I've spent a bit of time recently working on a flash based reporting website. The project is all pretty standard architecture for a flash website, but there has been a persistent issue about loading times and poor user experience.
After having a bit of digging around behind the scenes it appeared as though the flash SWF file was streaming a configuration XML file in the background. This isn't a great idea at the best of times but in this case the file was 147k lines long and weighed in at 22.5mb. So this accounted for a stack of loading time when the flash app loads up.
After downloading the XML file and browsing through it in Eclipse my first impression is that there was a ton of whitespace in it. After running a quick 'find and replace' on any double space characters (to avoid removing spaces in legitimate text strings) and re-saving the file was down to 3.2mb.
So let this be a warning to anyone loading up machine-to-machine text files. Squeeze them down, don't include whitespace, your Apps don't care about it, the file doesn't need to be human readable, all you are doing is using up network bandwidth.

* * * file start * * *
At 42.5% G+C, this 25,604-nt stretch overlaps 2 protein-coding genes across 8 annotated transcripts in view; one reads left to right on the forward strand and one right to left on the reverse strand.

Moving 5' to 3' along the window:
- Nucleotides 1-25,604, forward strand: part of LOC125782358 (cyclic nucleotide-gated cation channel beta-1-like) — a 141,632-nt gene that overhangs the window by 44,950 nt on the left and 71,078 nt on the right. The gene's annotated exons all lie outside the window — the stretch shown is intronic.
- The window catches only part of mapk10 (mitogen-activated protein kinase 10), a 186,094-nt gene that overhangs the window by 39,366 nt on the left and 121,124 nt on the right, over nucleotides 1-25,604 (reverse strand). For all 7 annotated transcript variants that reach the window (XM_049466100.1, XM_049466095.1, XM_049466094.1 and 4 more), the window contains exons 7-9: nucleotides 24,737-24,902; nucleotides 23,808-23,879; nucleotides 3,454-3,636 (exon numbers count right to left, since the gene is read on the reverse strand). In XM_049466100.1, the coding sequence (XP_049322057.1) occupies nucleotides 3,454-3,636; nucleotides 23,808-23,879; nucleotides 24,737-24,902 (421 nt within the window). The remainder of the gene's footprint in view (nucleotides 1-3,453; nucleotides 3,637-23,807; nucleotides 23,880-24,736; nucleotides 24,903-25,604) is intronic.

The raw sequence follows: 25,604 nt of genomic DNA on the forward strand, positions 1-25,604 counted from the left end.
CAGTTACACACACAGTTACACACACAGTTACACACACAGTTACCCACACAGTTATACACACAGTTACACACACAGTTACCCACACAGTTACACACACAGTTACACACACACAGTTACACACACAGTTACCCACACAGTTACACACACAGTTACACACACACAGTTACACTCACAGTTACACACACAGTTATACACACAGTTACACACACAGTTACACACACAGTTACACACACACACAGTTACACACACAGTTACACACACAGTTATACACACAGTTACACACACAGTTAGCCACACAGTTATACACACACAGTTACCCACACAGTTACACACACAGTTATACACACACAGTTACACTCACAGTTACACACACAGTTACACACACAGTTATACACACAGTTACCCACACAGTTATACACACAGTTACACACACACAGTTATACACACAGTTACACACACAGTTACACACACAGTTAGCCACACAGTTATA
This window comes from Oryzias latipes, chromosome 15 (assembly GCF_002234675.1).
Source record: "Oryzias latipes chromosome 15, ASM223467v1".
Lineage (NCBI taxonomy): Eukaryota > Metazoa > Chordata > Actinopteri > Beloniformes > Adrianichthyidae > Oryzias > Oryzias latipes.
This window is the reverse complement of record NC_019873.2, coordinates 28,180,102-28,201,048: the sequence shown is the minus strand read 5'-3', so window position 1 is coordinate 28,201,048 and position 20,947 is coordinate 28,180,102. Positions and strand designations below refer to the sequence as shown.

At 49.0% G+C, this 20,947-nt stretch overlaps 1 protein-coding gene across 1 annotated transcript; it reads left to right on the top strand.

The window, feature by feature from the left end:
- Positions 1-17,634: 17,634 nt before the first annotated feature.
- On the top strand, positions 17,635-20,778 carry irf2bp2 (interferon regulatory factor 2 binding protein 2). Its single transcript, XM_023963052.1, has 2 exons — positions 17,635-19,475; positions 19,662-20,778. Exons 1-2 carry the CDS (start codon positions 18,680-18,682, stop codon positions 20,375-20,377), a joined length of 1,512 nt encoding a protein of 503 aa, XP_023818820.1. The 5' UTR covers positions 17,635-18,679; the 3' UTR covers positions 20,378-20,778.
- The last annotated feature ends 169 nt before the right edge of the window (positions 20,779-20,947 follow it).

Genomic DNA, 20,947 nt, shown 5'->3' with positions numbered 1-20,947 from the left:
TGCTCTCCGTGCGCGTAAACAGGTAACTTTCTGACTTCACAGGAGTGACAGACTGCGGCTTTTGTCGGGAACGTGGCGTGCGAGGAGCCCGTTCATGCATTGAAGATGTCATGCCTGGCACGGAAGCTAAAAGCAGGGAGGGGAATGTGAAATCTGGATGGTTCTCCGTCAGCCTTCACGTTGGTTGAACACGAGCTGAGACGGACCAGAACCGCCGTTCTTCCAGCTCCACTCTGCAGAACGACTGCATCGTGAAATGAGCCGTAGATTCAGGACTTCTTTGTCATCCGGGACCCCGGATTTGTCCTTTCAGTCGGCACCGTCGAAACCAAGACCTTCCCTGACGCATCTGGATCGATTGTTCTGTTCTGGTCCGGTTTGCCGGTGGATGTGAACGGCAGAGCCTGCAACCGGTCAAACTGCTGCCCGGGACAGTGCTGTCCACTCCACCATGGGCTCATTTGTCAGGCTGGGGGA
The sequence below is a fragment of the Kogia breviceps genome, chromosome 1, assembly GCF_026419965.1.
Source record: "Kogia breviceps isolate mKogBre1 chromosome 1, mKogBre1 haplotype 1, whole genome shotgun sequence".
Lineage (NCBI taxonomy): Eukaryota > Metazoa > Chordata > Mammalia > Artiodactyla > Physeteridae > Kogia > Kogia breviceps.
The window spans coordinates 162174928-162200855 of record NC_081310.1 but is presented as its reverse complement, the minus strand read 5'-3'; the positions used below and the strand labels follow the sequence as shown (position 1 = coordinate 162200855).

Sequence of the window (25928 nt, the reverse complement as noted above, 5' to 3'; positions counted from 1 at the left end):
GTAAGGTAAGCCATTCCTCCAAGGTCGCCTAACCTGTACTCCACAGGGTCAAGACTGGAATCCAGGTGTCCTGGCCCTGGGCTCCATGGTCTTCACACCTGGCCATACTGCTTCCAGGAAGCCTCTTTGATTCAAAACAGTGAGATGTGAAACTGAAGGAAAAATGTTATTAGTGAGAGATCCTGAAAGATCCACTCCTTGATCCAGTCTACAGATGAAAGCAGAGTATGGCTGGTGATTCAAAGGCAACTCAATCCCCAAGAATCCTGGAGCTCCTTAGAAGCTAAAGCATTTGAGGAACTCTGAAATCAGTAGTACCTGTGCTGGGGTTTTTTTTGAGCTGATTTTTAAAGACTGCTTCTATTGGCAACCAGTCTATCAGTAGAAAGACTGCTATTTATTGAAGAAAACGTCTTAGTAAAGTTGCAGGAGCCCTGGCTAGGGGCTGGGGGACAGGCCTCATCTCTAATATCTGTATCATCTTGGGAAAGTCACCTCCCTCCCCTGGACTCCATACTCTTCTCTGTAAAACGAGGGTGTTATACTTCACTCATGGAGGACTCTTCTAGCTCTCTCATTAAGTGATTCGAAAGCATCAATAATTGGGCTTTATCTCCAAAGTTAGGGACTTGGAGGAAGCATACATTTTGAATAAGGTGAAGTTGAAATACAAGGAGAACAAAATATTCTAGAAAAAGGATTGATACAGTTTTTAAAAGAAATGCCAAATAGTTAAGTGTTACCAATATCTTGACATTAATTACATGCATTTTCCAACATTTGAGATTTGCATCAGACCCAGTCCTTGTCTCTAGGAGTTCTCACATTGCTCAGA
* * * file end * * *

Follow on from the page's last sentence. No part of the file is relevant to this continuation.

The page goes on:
I won't even get into the risks involved in allowing your config files to be downloaded by people here, that's a whole different issue!
I'm a huge fan of the TED education video series. One that really caught my eye the other day was from David Kelly, titled 'How do build your creative confidence'.
One of the most common forms of business failure that I have the misfortune to witness on a regular basis is the allowance of clients to instigate scope creep within projects.
I have never understood how some industries accept scope creep as part of everyday business; let me explain what I mean.
I've been an advocate of 'best practice' for a while now, in any random psychometric test I'll always come out rated as a perfectionist which may go some way as to explaining why I am constantly striving to make whatever process I am involved in either more efficient or generally just a smoother transaction.
But some recent musing has left me wondering just what 'best practice' is? When I sat down and really thought about what the term means to me I came up with some surprising answers.